New York: Oil investors seem to have less reason to doubt that Opec and other producers will make the cuts needed to balance the market.
Money managers trimmed bets on falling West Texas Intermediate (WTI) crude prices to the lowest level since August 2014 as the Organisation of Petroleum Exporting Countries (Opec) and other crude-exporters prepare to start curbing output in January. Oil market volatility dropped to the lowest level in more than two years on Dec. 20 and futures settled at a 17-month high on Friday.
"People are excited that Opec is going to hold firm and there will be a substantial reduction in inventories,” Michael Lynch, president of Strategic Energy & Economic Research in Winchester, Massachusetts, said by phone. "The market should rebalance in 2017.”
Hedge funds reduced short positions, or wagers WTI will drop, by 10 per cent in the week ended on Dec. 20, US Commodity Futures Trading Commission (CFTC) data show. WTI declined 1.4 per cent to $52.23 a barrel in the report week. Prices settled at $53.02 a barrel in New York on Friday, the highest close since July 2015.
Opec agreed to reduce its supplies by 1.2 million barrels a day, while 11 non-members including Russia and Kazakhstan pledged to curb output by almost 600,000 a day.
"The market is fulling embracing the Opec, non-Opec agreement,” John Kilduff, a partner at Again Capital, a New York-based hedge fund that focuses on energy, said by phone. "They are being given the benefit of the doubt now. The big test will come with the new year when we’ll see if they make the promised cuts.”
Oil prices are set to recover next year as Opec fulfills its output agreement, Saudi Arabia’s Energy Minister Khalid Al Falih said in Riyadh on Dec. 22. Al Falih’s outlook was echoed by comments made by his counterpart from the United Arab Emirates, Energy Minister Suhail Al Mazrouei, who also predicted the same day from Abu Dhabi that Opec’s actions will result in higher prices in 2017.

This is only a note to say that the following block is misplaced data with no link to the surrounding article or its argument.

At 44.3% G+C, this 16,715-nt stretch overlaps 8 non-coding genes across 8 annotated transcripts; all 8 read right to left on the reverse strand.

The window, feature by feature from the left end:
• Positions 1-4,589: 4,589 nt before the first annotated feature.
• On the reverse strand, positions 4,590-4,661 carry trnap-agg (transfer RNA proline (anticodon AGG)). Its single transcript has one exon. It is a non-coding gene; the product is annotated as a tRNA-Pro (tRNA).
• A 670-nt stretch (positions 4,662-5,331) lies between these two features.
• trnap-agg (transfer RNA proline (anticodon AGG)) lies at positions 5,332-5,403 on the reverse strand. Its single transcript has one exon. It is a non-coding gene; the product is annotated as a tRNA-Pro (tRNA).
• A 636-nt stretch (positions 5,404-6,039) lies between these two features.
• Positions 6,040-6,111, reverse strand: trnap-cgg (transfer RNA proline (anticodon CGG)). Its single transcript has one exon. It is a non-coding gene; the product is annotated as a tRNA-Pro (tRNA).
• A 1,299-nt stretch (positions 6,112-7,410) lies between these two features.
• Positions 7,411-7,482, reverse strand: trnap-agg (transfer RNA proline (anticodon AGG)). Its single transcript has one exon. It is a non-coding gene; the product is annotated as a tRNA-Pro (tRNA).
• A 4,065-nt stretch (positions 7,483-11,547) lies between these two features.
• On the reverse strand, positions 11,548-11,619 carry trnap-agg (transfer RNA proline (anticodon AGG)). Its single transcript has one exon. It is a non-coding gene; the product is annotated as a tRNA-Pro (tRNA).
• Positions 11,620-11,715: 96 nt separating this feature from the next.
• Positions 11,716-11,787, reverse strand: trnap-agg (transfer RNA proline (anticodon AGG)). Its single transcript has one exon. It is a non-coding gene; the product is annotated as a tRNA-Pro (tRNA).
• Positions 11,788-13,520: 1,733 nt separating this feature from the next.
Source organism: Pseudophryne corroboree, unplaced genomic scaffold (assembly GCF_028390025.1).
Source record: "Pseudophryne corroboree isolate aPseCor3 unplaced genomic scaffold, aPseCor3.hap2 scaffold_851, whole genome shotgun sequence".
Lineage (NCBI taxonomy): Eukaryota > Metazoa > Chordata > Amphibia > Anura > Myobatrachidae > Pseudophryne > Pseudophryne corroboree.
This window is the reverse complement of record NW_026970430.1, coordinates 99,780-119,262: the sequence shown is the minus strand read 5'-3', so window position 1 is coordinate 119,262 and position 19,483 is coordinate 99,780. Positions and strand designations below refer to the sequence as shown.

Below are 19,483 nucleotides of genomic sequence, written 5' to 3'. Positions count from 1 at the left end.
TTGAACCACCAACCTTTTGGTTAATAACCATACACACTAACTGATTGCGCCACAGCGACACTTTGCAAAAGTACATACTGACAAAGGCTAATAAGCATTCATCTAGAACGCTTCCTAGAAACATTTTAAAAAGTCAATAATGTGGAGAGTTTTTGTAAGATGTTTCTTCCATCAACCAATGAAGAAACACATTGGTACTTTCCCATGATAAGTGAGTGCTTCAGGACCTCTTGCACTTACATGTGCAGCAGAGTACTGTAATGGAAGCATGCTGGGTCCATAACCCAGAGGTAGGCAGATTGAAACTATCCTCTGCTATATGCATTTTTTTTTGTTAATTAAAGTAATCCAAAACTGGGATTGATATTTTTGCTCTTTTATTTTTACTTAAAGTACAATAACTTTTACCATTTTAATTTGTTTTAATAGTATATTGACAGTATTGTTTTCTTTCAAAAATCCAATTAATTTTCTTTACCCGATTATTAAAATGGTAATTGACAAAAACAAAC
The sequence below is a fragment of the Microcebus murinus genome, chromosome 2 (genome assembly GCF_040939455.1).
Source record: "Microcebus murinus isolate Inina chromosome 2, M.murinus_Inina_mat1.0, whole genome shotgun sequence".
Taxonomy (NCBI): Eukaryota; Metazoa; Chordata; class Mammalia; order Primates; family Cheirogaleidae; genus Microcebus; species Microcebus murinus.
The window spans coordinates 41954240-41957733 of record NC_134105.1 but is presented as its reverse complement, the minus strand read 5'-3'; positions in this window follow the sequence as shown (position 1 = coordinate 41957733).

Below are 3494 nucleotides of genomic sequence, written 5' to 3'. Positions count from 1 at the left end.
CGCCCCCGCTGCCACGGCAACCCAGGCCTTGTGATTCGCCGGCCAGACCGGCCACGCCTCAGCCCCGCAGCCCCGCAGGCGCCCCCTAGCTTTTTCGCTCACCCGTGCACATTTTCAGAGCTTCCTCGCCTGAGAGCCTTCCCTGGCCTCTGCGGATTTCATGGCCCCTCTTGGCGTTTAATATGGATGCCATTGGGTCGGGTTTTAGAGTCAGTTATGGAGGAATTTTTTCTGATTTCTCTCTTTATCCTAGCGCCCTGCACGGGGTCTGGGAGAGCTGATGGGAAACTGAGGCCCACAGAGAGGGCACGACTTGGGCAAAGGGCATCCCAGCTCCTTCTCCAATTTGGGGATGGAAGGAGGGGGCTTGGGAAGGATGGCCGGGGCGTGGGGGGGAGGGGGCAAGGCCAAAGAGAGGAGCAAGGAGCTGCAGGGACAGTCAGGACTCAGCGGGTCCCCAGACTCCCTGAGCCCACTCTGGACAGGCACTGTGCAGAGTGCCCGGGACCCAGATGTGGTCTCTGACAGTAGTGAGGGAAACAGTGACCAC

Money managers’ short position in WTI dropped by 5,699 futures and options to 50,613, a fifth week of decreases. Longs, or bets the benchmark will rise, slipped 0.8 per cent. The resulting net-long position climbed 1 per cent to the highest level since since July 2014.
"This represents the market being in an overbought situation,” Tim Evans, an energy analyst at Citi Futures Perspective in New York, said by phone. "They are very well prepared for a rise in prices, but are left vulnerable for any negative shocks.”
In fuel markets, net-bullish bets on gasoline rose 11 per cent to 42,879 contracts, the highest since February 2015, as futures advanced 2.8 per cent in the report week. Money managers increased net-bullish wagers on ultra low sulphur diesel by 1.6 per cent to 27,406 contracts, the highest since July 2014, as futures slipped 0.4 per cent.
US oil companies had been using the rally to hedge their price risk for the next two years, potentially boosting output next year. Producers’ short positions, protecting against a drop in prices, decreased to 622,395 contracts, the first decline in four weeks. The number of bearish wagers had climbed to the highest since August 2007 in the prior week.
"The shale producers rushed in at the first sign of viability,” Kilduff said. "That’s played out. They locked in their profits and are now waiting to see what happens before hedging more.”